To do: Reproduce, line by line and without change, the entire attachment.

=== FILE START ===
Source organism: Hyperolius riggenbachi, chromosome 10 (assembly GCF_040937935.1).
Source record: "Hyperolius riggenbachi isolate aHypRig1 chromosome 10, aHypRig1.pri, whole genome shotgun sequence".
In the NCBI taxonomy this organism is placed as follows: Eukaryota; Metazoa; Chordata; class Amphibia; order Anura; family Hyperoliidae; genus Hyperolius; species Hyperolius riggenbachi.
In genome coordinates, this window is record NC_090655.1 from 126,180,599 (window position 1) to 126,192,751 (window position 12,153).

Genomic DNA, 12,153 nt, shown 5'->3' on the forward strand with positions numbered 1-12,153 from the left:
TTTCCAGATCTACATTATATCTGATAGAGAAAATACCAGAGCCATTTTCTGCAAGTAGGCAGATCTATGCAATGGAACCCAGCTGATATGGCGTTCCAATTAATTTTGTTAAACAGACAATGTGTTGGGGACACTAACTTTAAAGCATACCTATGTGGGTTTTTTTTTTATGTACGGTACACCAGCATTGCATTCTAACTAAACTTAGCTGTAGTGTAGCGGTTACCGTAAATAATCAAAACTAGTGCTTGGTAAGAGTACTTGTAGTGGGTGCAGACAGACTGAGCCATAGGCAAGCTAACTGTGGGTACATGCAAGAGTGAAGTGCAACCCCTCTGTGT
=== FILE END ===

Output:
Source organism: Hyperolius riggenbachi, chromosome 10 (assembly GCF_040937935.1).
Source record: "Hyperolius riggenbachi isolate aHypRig1 chromosome 10, aHypRig1.pri, whole genome shotgun sequence".
In the NCBI taxonomy this organism is placed as follows: Eukaryota; Metazoa; Chordata; class Amphibia; order Anura; family Hyperoliidae; genus Hyperolius; species Hyperolius riggenbachi.
In genome coordinates, this window is record NC_090655.1 from 126,180,599 (window position 1) to 126,192,751 (window position 12,153).

Genomic DNA, 12,153 nt, shown 5'->3' on the forward strand with positions numbered 1-12,153 from the left:
TTTCCAGATCTACATTATATCTGATAGAGAAAATACCAGAGCCATTTTCTGCAAGTAGGCAGATCTATGCAATGGAACCCAGCTGATATGGCGTTCCAATTAATTTTGTTAAACAGACAATGTGTTGGGGACACTAACTTTAAAGCATACCTATGTGGGTTTTTTTTTTATGTACGGTACACCAGCATTGCATTCTAACTAAACTTAGCTGTAGTGTAGCGGTTACCGTAAATAATCAAAACTAGTGCTTGGTAAGAGTACTTGTAGTGGGTGCAGACAGACTGAGCCATAGGCAAGCTAACTGTGGGTACATGCAAGAGTGAAGTGCAACCCCTCTGTGT